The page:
Engineering Envrionmentally Friendly Design with Ford’s John Viera

August 9, 2013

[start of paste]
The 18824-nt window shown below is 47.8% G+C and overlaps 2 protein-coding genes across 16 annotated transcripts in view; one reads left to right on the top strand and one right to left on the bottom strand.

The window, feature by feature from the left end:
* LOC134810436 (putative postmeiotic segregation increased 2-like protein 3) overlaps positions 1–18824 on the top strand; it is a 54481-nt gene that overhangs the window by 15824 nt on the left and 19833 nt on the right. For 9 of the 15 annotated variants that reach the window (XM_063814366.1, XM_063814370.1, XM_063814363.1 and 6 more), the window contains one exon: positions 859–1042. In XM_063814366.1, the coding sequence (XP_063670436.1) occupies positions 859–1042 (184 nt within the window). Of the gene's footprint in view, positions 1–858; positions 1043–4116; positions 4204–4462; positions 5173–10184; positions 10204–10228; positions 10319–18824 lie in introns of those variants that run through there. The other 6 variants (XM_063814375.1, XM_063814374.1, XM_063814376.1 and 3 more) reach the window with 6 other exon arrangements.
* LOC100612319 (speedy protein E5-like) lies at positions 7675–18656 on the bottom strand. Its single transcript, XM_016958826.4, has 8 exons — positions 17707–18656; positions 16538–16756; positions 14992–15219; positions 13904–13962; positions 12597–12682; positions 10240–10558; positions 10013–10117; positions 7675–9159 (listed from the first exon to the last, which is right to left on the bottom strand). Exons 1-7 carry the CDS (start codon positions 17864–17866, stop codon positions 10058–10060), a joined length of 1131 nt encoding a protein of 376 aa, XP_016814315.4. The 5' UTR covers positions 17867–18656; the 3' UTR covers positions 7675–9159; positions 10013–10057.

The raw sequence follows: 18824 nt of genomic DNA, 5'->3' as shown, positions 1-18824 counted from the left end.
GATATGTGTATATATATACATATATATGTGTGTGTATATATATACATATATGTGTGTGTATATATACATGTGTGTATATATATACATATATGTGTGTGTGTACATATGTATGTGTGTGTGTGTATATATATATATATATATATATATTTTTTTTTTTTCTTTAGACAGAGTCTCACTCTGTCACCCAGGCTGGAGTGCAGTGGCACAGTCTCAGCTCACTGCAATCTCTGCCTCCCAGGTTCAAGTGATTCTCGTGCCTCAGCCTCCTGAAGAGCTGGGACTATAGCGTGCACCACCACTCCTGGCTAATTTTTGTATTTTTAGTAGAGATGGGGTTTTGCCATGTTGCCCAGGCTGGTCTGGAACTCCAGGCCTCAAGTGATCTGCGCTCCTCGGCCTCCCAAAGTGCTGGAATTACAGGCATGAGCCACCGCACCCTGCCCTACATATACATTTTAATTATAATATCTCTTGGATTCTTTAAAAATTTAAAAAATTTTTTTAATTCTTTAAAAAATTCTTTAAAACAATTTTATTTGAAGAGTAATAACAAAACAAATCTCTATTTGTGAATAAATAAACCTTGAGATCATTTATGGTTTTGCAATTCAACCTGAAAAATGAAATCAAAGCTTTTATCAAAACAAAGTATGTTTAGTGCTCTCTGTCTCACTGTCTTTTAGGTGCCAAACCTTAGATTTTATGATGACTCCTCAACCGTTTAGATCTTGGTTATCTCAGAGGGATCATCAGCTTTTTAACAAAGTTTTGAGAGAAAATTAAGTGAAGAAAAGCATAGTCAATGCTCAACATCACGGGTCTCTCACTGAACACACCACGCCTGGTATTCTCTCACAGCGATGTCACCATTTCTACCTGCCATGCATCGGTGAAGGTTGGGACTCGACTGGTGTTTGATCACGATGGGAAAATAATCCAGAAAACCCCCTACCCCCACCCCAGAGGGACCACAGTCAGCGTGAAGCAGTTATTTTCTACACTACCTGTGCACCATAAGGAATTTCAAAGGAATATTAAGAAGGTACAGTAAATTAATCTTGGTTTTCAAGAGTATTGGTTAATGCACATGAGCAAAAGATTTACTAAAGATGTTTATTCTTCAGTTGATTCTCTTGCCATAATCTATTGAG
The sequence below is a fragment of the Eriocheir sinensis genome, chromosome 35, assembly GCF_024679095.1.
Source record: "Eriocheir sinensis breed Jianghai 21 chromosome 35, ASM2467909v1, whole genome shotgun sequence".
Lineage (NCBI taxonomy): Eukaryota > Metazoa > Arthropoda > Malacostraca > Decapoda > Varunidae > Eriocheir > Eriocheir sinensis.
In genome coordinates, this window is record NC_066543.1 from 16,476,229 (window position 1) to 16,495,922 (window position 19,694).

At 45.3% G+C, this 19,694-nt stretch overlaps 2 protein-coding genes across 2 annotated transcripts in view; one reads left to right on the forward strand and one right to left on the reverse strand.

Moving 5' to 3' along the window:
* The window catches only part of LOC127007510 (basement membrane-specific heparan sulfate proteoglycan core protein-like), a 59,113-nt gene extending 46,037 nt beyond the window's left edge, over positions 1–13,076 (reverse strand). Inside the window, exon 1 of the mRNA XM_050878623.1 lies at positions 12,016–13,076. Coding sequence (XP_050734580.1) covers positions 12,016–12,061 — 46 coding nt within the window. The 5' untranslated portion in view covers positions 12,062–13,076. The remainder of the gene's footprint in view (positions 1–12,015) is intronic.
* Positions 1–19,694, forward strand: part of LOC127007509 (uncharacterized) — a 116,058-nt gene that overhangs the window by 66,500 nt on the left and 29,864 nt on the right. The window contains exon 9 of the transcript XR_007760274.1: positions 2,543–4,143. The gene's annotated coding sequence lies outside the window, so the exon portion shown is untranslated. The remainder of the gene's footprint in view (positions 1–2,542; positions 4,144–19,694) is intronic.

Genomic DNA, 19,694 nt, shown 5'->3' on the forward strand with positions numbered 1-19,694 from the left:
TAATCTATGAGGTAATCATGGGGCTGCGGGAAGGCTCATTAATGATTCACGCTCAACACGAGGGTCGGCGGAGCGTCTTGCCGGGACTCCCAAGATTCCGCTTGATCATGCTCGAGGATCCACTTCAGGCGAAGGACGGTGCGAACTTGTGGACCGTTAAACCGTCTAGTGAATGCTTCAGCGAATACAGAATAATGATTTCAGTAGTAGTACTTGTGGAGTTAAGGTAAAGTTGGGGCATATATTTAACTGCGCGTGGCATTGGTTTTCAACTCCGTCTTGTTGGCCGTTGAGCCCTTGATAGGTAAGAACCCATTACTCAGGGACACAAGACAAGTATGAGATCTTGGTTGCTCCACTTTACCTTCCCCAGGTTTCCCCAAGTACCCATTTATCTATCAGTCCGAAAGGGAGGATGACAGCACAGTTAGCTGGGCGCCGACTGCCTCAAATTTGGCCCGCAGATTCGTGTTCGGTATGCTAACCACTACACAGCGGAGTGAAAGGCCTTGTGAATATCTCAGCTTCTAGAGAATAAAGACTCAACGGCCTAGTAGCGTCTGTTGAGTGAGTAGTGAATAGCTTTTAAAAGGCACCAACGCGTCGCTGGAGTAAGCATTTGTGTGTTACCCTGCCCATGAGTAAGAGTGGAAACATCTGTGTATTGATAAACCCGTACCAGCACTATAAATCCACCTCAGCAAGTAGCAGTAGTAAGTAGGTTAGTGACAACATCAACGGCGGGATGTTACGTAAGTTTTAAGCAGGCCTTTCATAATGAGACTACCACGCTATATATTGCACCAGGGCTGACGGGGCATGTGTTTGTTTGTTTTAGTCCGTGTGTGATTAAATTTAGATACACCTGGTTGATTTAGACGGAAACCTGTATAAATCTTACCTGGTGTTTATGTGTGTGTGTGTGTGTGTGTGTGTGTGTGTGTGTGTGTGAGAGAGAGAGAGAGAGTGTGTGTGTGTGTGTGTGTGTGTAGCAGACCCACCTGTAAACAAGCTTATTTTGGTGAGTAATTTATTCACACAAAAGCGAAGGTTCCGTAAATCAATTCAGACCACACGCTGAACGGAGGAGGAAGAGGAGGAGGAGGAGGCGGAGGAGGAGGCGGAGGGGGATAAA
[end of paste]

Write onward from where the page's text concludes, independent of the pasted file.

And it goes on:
JOHN SHEGERIAN: Welcome back to Green is Good, and we’re so excited and honored to have John Viera with us on Green is Good today. He’s the Global Director in Sustainability and Vehicle Environmental Matters for Ford Motor Company. Yes, Ford is on the show today. John Viera’s in the house. Welcome to Green is Good. JOHN VIERA: Thank you, John. It’s great to be here. Really appreciate you having us. JOHN SHEGERIAN: Hey, you know, John, so many young people write to us on the show and they say, ‘How can I become the next John Viera?’ Can you share a little bit about your journey leading up to this important post that you have at Ford right now? JOHN VIERA: Yeah, sure can, John, because as you mentioned in my title, so I’m the global sustainability guy for Ford or the global green guy for Ford and if a lot of people do ask me, ‘How did you get in your position?’ and, ‘I like sustainability. What was your background?’ Well, actually John, my background, I hired into Ford 29 years ago so I’ve been here for a long time and it’s been a while but the cool things was I hired in as an engineer working on our cars and trucks and a product engineer, really got to know the ins and outs of designing all parts of the vehicle and it was a lot of fun from working on small cars to large trucks to electric vehicles and vehicles that run on natural gas so just a variety of different products and I just never realized, John, I’ve been in this position for about six years now, seven years, and I never realized that all of my experiences working on different parts of the vehicle actually were completely suitable for this job of now designing and putting strategies together to ensure that our vehicles are as environmentally friendly as possible. JOHN SHEGERIAN: That’s so great. That’s so exciting and really, truth be told, John, 10 years ago, people didn’t hold the roles. There was no such role of Chief Sustainability Officer or global green guy or Director of Sustainability of great companies, iconic brands like yours and now there is and that’s the great part. JOHN VIERA: Absolutely, John, and you’re right. Ten years ago, they didn’t exist and the real cool things is if it’s Ford Motor Company or any company, if that company wants to be more sustainable, it’s just not getting somebody who’s excited about using more sustainable materials or whatever. It’s really more about how within that company the operations, the work that’s being done on a day-to-day basis, how do those operations become more sustainable and if you come from within that company, you have that base knowledge to be able to translate that into how to become more sustainable. JOHN SHEGERIAN: That makes so much sense. Twenty-nine years, you already have the DNA and culture there so that makes all the sense in the world. That is so great and we’re so honored to have you on today, John, because it’s so important that our listeners out there get to hear the great things that Ford is doing and not enough of that out there, so we’re so thankful you’re here and we’re so thankful you’ve come on Green is Good. Talk a little bit about what’s going on at Ford. You started in this role in 2007. Talk a little bit about the evolution, starting in the role and evolving it over the last six years or so. How has that worked and what of you learned in the journey itself just in this role? JOHN VIERA: Yeah, absolutely, John, so when we talk about being the head sustainability guy at Ford, you first get into a role. The first question is what should we start working on? And if you go back 10 years ago or so, I think the view of the American auto companies in particular were that we didn’t focus enough on sustainability. We were all about large cars and large trucks and that’s not very sustainable so when I came on board and people asked the question, you guys really don’t have a very good record of being sustainable. I first came on and said look at all these great things we’re doing in manufacturing and we’re doing some of these things with materials and we have a lot of people going out and volunteering, everybody said that’s great but the main thing that you can do from a Ford perspective as it relates to the environment is to reduce the carbon dioxide coming from your tailpipe and what that means, John, is improving fuel economy because it’s a one to one relationship so the comment to me was we really want to see a plan from Ford that says from all of your vehicles from small cars to large trucks, that for every vehicle, you’re laser focused on absolutely doing the best you can in being leaders in fuel economy in all those different segments because then you will be leaders in reducing CO2 in all those different segments so that was my initial focus was putting together that product plan that really drove to the lowest levels of CO2 coming from our tailpipe over time. JOHN SHEGERIAN: And, how has that worked? Tell me where you started and how you’ve moved the needle in these years. JOHN VIERA: Well you know, where we started, it was kind of interesting. What we used to do, John, is we used to just follow regulations so many people are familiar with some of the fuel economy regulations that we have in the U.S. that are called CAFE or Corporate Average Fuel Economy and we used to be a company that said alright, when the regulations come out, we’ll try to figure out what kind of vehicles we need to design to meet those regulations and the issue with that, John, was that since the regulations were always changing, we were always having to tear up our plans and start over and we didn’t really have a focus on the environment. It was just about meeting the regulations. What we decided to do shortly after I came on board was that we moved to a model of saying wait a minute, we know that climate change is an issue. As a matter of fact, back in 2005, our Executive Chairman, which many people know, Bill Ford, who is also a Ford member, came out and said climate change is real. Ford needs to do its part in terms of addressing climate change so one of the things we did, John, is we said, okay, if we’re making that statement, what is it that we’re gonna do to address climate change? We’re fortunate to actually have climate scientists at Ford and they recognized the climate change issue and they said you know something, we know that in order for us to do our share in terms of limiting the negative impacts of climate change, we could actually set targets, John, today, five years from now, 10 years from now, 50 years from now, on what kind of emissions or carbon dioxide should be allowed to come from our vehicles and if we kind of set up that particular road map, we could understand the types of vehicles we should be producing today, five year from now, 10 years from now, 50 years from now, so that’s really what we put together. JOHN SHEGERIAN: Got it, and for our listeners out there who just joined us, we got John Viera on. He is in charge of sustainability and all things green at Ford Motor Company and to learn more about what Ford is doing and the great things they’re doing in green and technology, you can go to www.ford.com/green or /technology. I’m on the Ford website right now. I’m on the technology section. Let’s talk about your clients, your drivers. What are you doing to help with technology and the whole green revolution to make your driving experience more fun or more green for your clients, your constituency base? JOHN VIERA: Yeah, great question, John, so what we’re doing, I’m gonna focus on two things. The first element is for the vehicles that people can buy, one of the things that we wanted to do, we have this approach called Power of Choice and what Power of Choice means is that if a customer wants to be more responsible or drive a greener vehicle, we don’t say, ‘Hey, the only choice that you have is to buy this electric vehicle and if you don’t want to buy that electric vehicle, I guess you’re not buying a green vehicle.’ We said let’s give customers choices so it could be a pure battery electric vehicle. It could be a hybrid vehicle. It could be a vehicle running on natural gas. It could be just a highly fuel-efficient gasoline vehicles so every vehicle that we produce is leading in fuel economy in the segment that it’s in, but we also offer choice of customers to be able to buy electric vehicles so we’re giving them choices; not just buying one type of vehicle that meets their needs. That’s the first step, John. The second step is after they buy the vehicle, what kind of tools can we provide to customers to drive their vehicle more efficiently to be more green and in all of our vehicles, and I know our competitors have a lot of this as well, which is good news, we have this thing called instantaneous fuel economy, so it’s almost like a game where you can turn on this particular gauge and it tells you how you’re doing fuel economy wise as you’re driving the vehicle so it’s giving you real time feedback if you’re driving it efficiently or not so that provides some good feedback. The other thing that we provide to customers in our navigation system: You’re probably familiar with navigation systems that say, okay, I want to get to this restaurant over here and it tells you the quickest route to get to that restaurant. Well, in our navigation system, we also have a selection that tells you what’s the most fuel-efficient route to get to that destination so it might take you a little bit longer, John, but it’s basically taking you on roads at certain speeds that’s gonna get you there in the most fuel-efficient way, so again, just providing feedback. JOHN SHEGERIAN: And, does that change on a real-time basis based on traffic patterns, time of day and things of that such? JOHN VIERA: We’re getting to that point. So, right now, it’s mainly based upon the known speed limits of that area, so that’s a great questions because when you think about the technology, we do have in our navigation the ability to understand real time traffic to have you avoid certain routes if there’s an accident or construction. You should be in our research area, John. The next step is to combine the two of those so that’s you’re really getting as fuel efficient as possible. JOHN SHEGERIAN: Something to look forward to coming from Ford. We love it. So, John, now we talked about your constituents and the sales sides. Let’s now go backwards and let’s talk about the manufacturing side. What’s going on in your factories that you’ve touched on there and you’ve been able to influence there in terms of making your manufacturing more sustainable? JOHN VIERA: Absolutely, John, and I know you’ll appreciate this with the focus you have on your company and that’s waste, right, so we have a big focus on waste to landfill and so something that we’ve just declared recently this year is that we’re reducing the amount of waste going to landfill by 40% between 2011 and 2016 and that comes on top of a 40% reduction that we had from 2007 to 2011 so you can see that the intention here is to get to basically what we call zero waste to landfill, right? And, the way you do that isn’t just to say, John, hey, we’re gonna set this target of zero waste to landfill sometime in the next 20 years. You say that’s the ultimate goal but let’s have some very specific goals that we want to meet in defining time periods, five-year time periods, because then if you meet those, you’re really making progress to that ultimate goal. JOHN SHEGERIAN: That’s so true. John, you sit in a unique chair at Ford and you get to see macro everything from front to back at the company and what’s going on. What’s your top of mind? When it comes to sustainability, and you are always constantly, I’m sure, having to prioritize, reprioritize, juggle different priorities there with regards to hot spots. What’s your hot spot today? We’re in 2013. The green revolution has finally taken hold here in our great country and everybody seems to be into it, not only amazing and wonderful and iconic brands like Ford, but also just the consumers at large and everybody in between, so what’s your hot topic inside of Ford right now with regards to sustainability? JOHN VIERA: Actually, I think there’s two, John, if I could throw two of them out there. One of them’s kind of more near term and one of them’s a little bit longer term, so the nearer-term element is the way you get mainstream America to recognize and want to adopt kind of a sustainable lifestyle, you can’t just sell it on it’s good for the environment. It needs to make financial sense for people as well and I think our job as a technology company like Ford is to be able to produce products that not only are good for the environment but save people money so our big challenge right now, John, is as we talk about some of our advanced technology, so our fuel-efficient technologies, our technologies to go to more electrified vehicles, if it’s hybrids or battery electric-type vehicles, it does cost more money for those vehicles because we’re putting technology in and the thinking has always been as gasoline prices continue to rise that people will, like they’re doing in Europe, be willing to pay more money for more fuel-efficient vehicles because they get that money back because they’re not going to the gas station as much. One of the challenges that we’re seeing is gas prices, even though some of us might say they’re high, they’re still relatively affordable and they’re not expected to increase significantly moving forward so we have this challenge around we want to put a lot of technology in to make the vehicles more fuel efficient and bring out a lot of these advanced vehicles like electrics, which is raising the cost of the vehicles, but customers are sometimes challenged to pay that price because they’re saying gasoline is relatively inexpensive and maybe I don’t want to pay a lot more for a vehicle that has more technology. JOHN SHEGERIAN: Gotcha, gotcha. Go on. I’m sorry. JOHN VIERA: Then the other element, that’s the challenge is how do we make that affordability work for people with these great advanced technology? I think the other piece, John, which is really exciting moving forward if you want to talk about the macro is this topic called sustainable mobility so sustainable mobility is all about how do you move goods and people from point A to point B and we could put out the greatest electric vehicles and advanced technology vehicles ever. The problem is we’re running into a situation now where it’s pretty obvious in L.A. and many major cities throughout the country that we have a congestion problem, right? So, you could have a zero-emission, very clean vehicle, but the bottom line is if you can’t move around because there’s so much emission, that’s the big issue so we’re really looking at from a macro standpoint how do we think differently about moving goods and people from the traditional we’re just gonna build more and more vehicles because you get to this point where the congestion is so bad you have gridlock and that’s a real exciting area that we’re moving into. Maybe there’s other modes of transportation that we’re thinking about or linking into other modes of transportation or sharing transportation with other individuals. It’s all of those methods that we’re focused on as well. JOHN SHEGERIAN: You hit upon the issue of saving money, both for the consumer, but also for Ford. John, you’ve been now doing this long enough at Ford and there’s a lot of people out there that have much smaller companies but companies that are growing fast that want to green their companies and are daunted by the challenges and also anecdotally, the bad rap that being green or more sustainable has gotten is it’s more expensive. Had Ford saved money by being more responsible under your stewardship or does this cost Ford money? JOHN VIERA: Well actually, it does save money. There are elements that can definitely save money and I think my recommendation to any business would be when you think about environmental actions or certain actions that you could take that truly will cost money, rather than focusing on those, think about those actions that will save money and sometimes, John, those actions aren’t as sexy. They’re not necessarily putting in a wind turbine but it is things like I mentioned this reduction that we have in waste. Well, just in 2012, we generated 225 million in revenue from all of this waste that the scrap metal and everything that we’re reselling. Those are real dollars and that’s you’re being green. You’re generating revenue. Another element is water, for instance, so we have this big focus right now on reducing the amount of freshwater that we’re using in our facilities. Now that’s good for the environment, right? You’re using less water but the bottom line is if you’re using less water, you’re not paying for as much water so you’re actually having bottom line savings associated with water reduction, from an energy-efficiency standpoint. Those are green actions. Again, not as sexy. You’re changing the light bulbs. You’re saying, boy, I’m not getting a big splash, but I’ll tell you what. Over your entire operation, those types of actions get you immediate bottom line savings and what it does is it builds confidence within the company that you can be green and not have it cost you more and then you can tackle the more challenging, maybe the more expensive initiatives within the green area. JOHN SHEGERIAN: So, that’s easy. John just gave our listeners some quick wins to get in terms of waste reduction, in terms of water reduction, and if you’ve just joined us now, we’re so honored to have John Viera on with us. He’s the Global Director of Sustainability for Ford Motor Company. Yes, the Ford Motor Company. You can check them out at www.ford.com. If you want to see what they’re doing in green, go backslash green or backslash technology. It’s really, really remarkable how you’re transforming this brand in terms of green and sustainability. Let’s now talk about what you were just mentioning. You’re selling off now what used to go to the landfill to recyclers and what has become now the new form of urban mining, keeping this stuff above ground and getting the metals to scrap dealers and other smelters for reuse. Talk about now what’s coming into your product and coming into making your cars. making your cars out of more sustainable materials. There seems to be a huge trend across so many segments for OEMs both in the car industry, in the electronics industry, in almost everything we create, even homes, building things greener. Are your cars being built now out of more sustainable materials and being built greener than ever before? JOHN VIERA: Absolutely, John, and that is a great point because when you think traditionally, our vehicles were made from raw materials that we were extracting from the earth and there’s only so many earths to go around, right? So, if we continued to do that, we would run out of natural resources so we actually have a concerted effort of what we call moving toward sustainable materials and sustainable materials are basically materials that come either from renewable content, which are basically plant based so you grow the plants and convert that into parts or recycled content so we basically take material that would have been going into landfills and we actually use that to produce parts in our vehicles so I want to give you a couple of examples. For the material that gets recycled from the cars, tires are something that people are pretty aware of, right? We recycle a lot of our tires and if you just look at your black components in your vehicle so if you lift up the hood, there’s like a lot of black rubbery parts, if you look inside the wheel, what we call the splash shields that keep the water outside of the engine compartment, those are our black components. In many cases, those come from recycled tires versus using petroleum to produce those black parts. We use recycled tires. That’s one example but another example, John, what we feel really good about is not only recycled parts from cars but how do we take recycled material from other waste streams from other industries and use that to produce our parts and a great example that we like to use because it’s a visual that people can understand, if you ever look at carpeting, on the back side of carpeting you have padding if it’s the carpeting in your house or in your car. If you look at the padding, it’s typically a bunch of speckled colored material. Well, one of the things that we found was that we can work with one of the big denim suppliers and where they had scrap blue jeans, rather than throwing it out, we actually took those scrap blue jeans, chopped them up, and we actually used that in the padding on the back of our carpets, so we have the equivalent of about two pairs of blue jeans in our Focus, which is our small car and every vehicle and every Focus that we sell and you could say, well, that’s a small amount, but it’s really the concept around how do you get creative to look at waste, not just from your industry, but from other industries and convert that waste into useful input for the parts that are made for your particular product? JOHN SHEGERIAN: And, that’s a great point so that leads then into the life cycle of your car. Is there like a sustainability loop that your cars are becoming part of? Is there a life cycle that’s much more holistic than it ever was 30 years ago when it comes to the vehicles you manufacture? JOHN VIERA: Yeah, absolutely so I want to go through the elements of the life cycle. I think the biggest change has been in the upfront material selection, so that’s more use of recycled content and plant-based or renewable content in the vehicle so that’s the first element of the life cycle, the material selection. Secondly, how do we reduce the amount of waste in producing those vehicles, which I talked about, and recycling that and using less energy. In many cases, that material selection means the parts are lighter so now you’re gonna have a lighter vehicle, which gives you better fuel economy, which is great, and then from an end-of-the-life standpoint, kind of completing the life cycle, how do you make sure that the majority of your product can be recycled? And, a lot of people don’t know but the number one recycled consumer product in the U.S. are automobiles. Eighty-five percent, by weight, of all cars, and I’m talking from all manufacturers, so it’s not just a Ford thing, but 85% of all vehicles get recycled. I think appliances like refrigerators, freezers, are like 82. Newspapers are like 55 so we do have a big focus on this entire lifecycle element, including end of life of how to manage our materials as environmentally friendly as possible. JOHN SHEGERIAN: That’s incredible, but when it comes to that also, I know a lot of other big brands. Let’s just take Walmart, for instance. They have requested and sort of required their suppliers of their goods that they sell to create better packaging, more environmentally friendly packaging and goods and other things. Is the same happening with you? Are you also asking your suppliers to be more sustainable and how does that work in terms of your relationship with your suppliers? While you’re trying to be more sustainable as a company and as cars that you produce, how are you trying to evangelize that, so to speak, down to your suppliers? JOHN VIERA: Yeah, great question, John, because if you really want to be an outstanding sustainable company, it’s not just about what you do within the four walls of your company, but how do you expand it to the supply base so what we have done, John, we actually have what we call an environmental statement of work and what that is it’s a document that’s attached to the contract that we would have with the supplier. As you know, a supplier would need to meet certain financial requirements and quality requirements. Well, they need to meet certain environmental requirements, and their products do as well, before we actually will do business with them and the elements associated with the supplier being more sustainable or environmentally friendly are actually contained in this addendum to the contract called the environmental statement of work and if they don’t meet that statement of work, they don’t get the business, so it very specifically tells them what are the things they need to be doing like packaging or how much energy they’re using in producing their product. All that comes in the environmental statement of work. JOHN SHEGERIAN: You know, John, one of the things I know that you’re in charge of, as are other sustainability officers across America now that are great stewards for companies like yours, is the CSR report. Years ago, they were either nonexistent or not even recognized that much. What does that mean? I know yours is coming out sometime soon. What does that mean for Ford? And, listen, you’ve already travelled six or seven years in this role and you’ve got a lot ahead of you. You’ve got a lot of experience under your belt. Where are you going to be taking this in the future, the next five to 10 years, with regards to sustainability and Ford? JOHN VIERA: Yeah, great question, John, because the sustainability report we have, we’ve been producing the report for a long time so we’re actually coming out with our 14th annual report in mid-June, so it’s been around a while and every year, you’re asking what’s the next thing you’re gonna be highlighting and focusing on. I think the real key for us moving forward, even though we are a global company, a lot of the sustainability elements were focused kind of U.S. based, North American based and I think what you will be seeing is a lot of emphasis on our global sustainability efforts, so not only what are we doing in the U.S., but what are we doing in China, in Brazil, in Russia, in South Africa. We’re really highlighting globally what we’re doing in this space and sharing best practices from one region to another and I think that’s gonna be a real eye-opener for people. JOHN SHEGERIAN: That’s great. we’re down to the last minute-and-a-half or so. You’ve learned so much and you have a ton of wisdom, not only because of 29 years at Ford, but also, you’ve had this unique position. Can you share with our listeners, whether they’re business owners, small and large, or whether they’re just homeowners and families across America, how can we all become part of the solution? Share some of your pearls of wisdom on becoming part of the solution here and becoming greener in everything that we do. JOHN VIERA: Yeah, well, I think one of the things is start small. I think sometimes people, as they think about just the whole concept of climate change and are they gonna be able to affect it or not, it becomes overwhelming so I think the first step is to start small, get some early wins, like we call it, where you can do some small steps that you can implement and then that builds confidence for you to take on more extensive type environmental actions if it’s you as an individual or a small business or even in a large company. JOHN SHEGERIAN: That’s great and for our young people out there, for our college students and high school students that want to be the next John Viera, what do you say to them? JOHN VIERA: What I would say to them is sustainability isn’t just a field that you go into by itself. What you want to do is go into an area that you love. If it’s finance or manufacturing or consumer retail, know that particular area well because you’re gonna love it and then think about within that particular field, what are the elements of sustainability that you can apply to that field? That’s where we’re all gonna have the biggest impact because every single sector, every single area needs to be thinking about sustainability, not as a sidebar, but actually incorporating it into the things they do on a daily basis. JOHN SHEGERIAN: Well, we’re so thankful for great people like you, John, and for great brands like Ford and we’re so thankful you came on the show today. I want to again ask our listeners to go to your wonderful website, www.ford.com. Click on to the green or the technology section. You’ll learn so many things that John discussed today and even more of what Ford’s doing to be sustainable, to be green. It really is so hopeful and we’ve gotta support our great, iconic American brands like Ford that are doing the green thing so they can continue to thrive and grow around the world and as John pointed out, even extend their global reach in both selling their cars and also in sustainability. John Viera, you are a sustainability superstar and truly living proof that green is good.